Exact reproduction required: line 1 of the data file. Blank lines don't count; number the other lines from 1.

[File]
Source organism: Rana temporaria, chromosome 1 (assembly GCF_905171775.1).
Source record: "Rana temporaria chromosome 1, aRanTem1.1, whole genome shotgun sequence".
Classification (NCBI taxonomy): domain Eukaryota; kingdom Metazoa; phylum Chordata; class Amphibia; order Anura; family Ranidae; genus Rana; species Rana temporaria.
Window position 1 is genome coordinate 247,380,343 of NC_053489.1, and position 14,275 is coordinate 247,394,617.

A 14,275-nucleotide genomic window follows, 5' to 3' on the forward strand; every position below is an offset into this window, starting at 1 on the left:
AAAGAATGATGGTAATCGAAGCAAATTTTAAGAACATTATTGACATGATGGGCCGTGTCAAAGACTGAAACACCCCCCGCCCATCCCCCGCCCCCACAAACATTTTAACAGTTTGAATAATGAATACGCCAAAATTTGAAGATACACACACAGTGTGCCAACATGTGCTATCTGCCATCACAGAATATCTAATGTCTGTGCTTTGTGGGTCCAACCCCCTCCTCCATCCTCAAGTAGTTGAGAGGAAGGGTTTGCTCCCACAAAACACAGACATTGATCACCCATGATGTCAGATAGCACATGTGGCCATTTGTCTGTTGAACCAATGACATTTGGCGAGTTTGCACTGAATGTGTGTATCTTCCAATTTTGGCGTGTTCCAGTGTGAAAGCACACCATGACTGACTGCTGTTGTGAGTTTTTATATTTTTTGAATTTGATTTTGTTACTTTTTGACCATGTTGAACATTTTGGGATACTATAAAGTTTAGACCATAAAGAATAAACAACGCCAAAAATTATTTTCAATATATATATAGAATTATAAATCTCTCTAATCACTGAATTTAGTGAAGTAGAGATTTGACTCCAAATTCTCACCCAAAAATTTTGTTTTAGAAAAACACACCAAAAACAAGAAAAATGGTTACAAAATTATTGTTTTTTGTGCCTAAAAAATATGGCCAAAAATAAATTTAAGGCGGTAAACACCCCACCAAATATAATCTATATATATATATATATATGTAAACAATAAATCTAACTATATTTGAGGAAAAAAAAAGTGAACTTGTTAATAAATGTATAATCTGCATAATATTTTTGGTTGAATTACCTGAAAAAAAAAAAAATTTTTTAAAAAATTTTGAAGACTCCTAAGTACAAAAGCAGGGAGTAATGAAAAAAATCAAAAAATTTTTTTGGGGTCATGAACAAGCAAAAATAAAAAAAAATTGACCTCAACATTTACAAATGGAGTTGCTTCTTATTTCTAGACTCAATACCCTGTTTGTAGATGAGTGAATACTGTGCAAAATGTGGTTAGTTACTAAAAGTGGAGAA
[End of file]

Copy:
Source organism: Rana temporaria, chromosome 1 (assembly GCF_905171775.1).